Her good friend and roommate, Ette, hummed as she filled two glasses. She ignored Lila’s hand plastered to her head and pushed the drink closer. “So…” she took a sip of her own margarita. “Bryce is coming for a visit?”
Lila groaned and pushed the cup away. This wasn’t a Saturday night drinking binge. This wasn’t helping Ette get over her latest fling. This was “get the counselor drunk so she’d spill her guts.” Lila wasn’t biting. Yet.
Desperate for a distraction, she became lost in the scene outside their apartment window. The yellow light of the parking lot illuminated a lone tree. The autumn leaves swayed in the light breeze—waves of green, yellow, and red, the latter reminiscent of Bryce’s hair. Her heart skipped a beat. She darted her eyes to the floor, choking on newfound desire. Like all things uncomfortable, she wanted to keep the meaning hidden deep inside. Thanks to Ette, the alcohol had already called her bluff. A shiver raced down her spine as she eyed her friend. Ette grinned over her glass.
Lila grabbed a pillow and thrust her head in. Bryce was her childhood friend, nothing more. They had been friends since kindergarten and stayed in touch after he moved away when they were ten.
“The cute redhead in the flesh, this should be good,” Ette drooled, already planning on her next conquest.
Lila dug her nails into the pillow.
Ette sensed Lila’s capitulation. “Why is this bad? I thought he was one of your best friends?”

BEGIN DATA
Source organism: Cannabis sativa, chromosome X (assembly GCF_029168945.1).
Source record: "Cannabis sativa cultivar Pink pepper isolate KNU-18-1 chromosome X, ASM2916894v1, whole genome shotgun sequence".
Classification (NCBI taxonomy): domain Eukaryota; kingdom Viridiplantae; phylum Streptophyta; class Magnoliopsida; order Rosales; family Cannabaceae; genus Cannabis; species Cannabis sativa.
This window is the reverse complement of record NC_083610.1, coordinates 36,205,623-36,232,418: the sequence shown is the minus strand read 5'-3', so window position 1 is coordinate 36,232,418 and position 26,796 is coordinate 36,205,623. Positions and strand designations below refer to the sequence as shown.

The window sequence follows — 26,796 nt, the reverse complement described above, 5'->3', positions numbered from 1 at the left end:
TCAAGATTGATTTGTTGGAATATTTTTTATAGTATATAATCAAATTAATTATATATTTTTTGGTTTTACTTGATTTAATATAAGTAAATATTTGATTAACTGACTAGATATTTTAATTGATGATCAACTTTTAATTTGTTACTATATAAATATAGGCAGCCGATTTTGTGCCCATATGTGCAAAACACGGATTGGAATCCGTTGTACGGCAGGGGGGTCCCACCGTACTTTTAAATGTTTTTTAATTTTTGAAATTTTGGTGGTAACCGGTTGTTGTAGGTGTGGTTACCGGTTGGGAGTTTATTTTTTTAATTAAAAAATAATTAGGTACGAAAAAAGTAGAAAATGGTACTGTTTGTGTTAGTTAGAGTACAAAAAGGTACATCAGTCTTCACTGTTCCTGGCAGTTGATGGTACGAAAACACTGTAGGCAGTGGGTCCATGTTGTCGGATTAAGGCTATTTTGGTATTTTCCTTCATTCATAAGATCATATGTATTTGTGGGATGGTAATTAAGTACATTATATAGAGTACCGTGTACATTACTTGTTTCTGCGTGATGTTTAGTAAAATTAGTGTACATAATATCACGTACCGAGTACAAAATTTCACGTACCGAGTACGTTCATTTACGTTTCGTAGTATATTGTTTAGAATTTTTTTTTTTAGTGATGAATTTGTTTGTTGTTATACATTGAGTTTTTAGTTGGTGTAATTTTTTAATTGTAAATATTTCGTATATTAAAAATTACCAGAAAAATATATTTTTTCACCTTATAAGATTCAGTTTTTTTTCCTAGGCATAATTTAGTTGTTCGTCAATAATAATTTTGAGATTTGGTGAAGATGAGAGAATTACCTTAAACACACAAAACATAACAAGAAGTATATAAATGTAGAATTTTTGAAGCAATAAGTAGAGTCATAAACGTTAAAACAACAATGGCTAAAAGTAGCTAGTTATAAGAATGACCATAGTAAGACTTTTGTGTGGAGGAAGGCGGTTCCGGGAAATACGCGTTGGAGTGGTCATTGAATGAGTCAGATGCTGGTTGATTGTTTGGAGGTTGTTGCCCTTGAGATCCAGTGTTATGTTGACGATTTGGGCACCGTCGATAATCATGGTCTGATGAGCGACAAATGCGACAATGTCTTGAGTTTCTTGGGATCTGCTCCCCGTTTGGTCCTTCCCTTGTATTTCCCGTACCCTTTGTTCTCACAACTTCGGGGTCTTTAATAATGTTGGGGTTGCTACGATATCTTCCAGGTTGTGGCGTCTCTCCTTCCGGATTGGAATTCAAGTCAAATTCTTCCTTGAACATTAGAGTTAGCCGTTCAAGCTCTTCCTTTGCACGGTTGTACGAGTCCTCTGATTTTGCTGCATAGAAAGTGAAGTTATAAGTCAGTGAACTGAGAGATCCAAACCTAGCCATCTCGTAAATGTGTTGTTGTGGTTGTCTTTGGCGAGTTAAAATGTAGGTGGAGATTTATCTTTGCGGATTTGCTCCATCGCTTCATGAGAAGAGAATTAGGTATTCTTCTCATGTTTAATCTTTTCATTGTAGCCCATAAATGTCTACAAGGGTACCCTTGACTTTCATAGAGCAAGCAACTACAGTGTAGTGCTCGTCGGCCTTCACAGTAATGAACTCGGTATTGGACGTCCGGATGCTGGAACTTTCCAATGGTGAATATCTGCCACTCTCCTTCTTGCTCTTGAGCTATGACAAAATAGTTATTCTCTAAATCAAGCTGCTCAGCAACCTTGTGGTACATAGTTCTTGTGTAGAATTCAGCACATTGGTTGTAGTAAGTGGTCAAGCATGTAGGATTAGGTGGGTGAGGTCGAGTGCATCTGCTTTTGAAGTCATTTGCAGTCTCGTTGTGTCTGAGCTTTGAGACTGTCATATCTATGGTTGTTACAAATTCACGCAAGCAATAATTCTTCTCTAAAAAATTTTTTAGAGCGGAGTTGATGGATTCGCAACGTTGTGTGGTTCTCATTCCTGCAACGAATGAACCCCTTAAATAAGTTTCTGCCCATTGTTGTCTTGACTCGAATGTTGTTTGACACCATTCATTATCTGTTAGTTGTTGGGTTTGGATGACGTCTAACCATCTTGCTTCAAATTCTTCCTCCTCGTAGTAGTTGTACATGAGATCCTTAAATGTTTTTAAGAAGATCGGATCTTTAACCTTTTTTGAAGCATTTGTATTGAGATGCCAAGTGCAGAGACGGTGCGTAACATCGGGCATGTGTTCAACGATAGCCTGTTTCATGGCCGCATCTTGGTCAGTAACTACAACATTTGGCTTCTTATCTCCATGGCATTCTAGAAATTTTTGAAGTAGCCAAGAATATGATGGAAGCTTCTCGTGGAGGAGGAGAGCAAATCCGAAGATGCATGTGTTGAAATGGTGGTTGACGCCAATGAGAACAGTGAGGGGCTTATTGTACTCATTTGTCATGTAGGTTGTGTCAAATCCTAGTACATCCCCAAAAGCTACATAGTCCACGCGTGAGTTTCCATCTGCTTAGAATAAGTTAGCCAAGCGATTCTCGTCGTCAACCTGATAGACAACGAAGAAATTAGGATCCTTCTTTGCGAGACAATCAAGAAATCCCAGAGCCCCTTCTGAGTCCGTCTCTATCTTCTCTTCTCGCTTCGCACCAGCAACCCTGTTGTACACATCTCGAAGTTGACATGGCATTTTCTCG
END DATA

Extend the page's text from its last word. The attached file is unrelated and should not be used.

“Oh, he is. But he was always just that—a friend. Now the door that leads to ‘other’ has opened and I can’t find the key.” Clutching onto the pillow, Lila’s nails dug into the fabric, threatening to poke holes.
“Sounds like someone has a crush on their childhood friend.”
“Yes.” Lila clasped a hand over her mouth, disbelieving her voice. “And that’s wrong.”
“Oh for God sakes. What’s so wrong about it? So you’ll flirt a little as you talk about days long past. Maybe he’ll flirt too?” Ette leaned forward in anticipation of the chase.
“I thought we were supposed to be helping you?”
Ette rolled over and ran a hand through her long blond hair. “It’s the same-old, same-old. Dating a week and the temperature ran cold. I’m out the door. I’ll drink,” she eyed her empty glass, “which it looks like I’m already up to. From here I’ll sulk in my room for a few days and then get all dolled up and go flirt shamelessly with some unsuspecting stranger.” She licked her lips in anticipation of yet another anonymous sexual encounter.
“Sounds like you’re going to be fine.”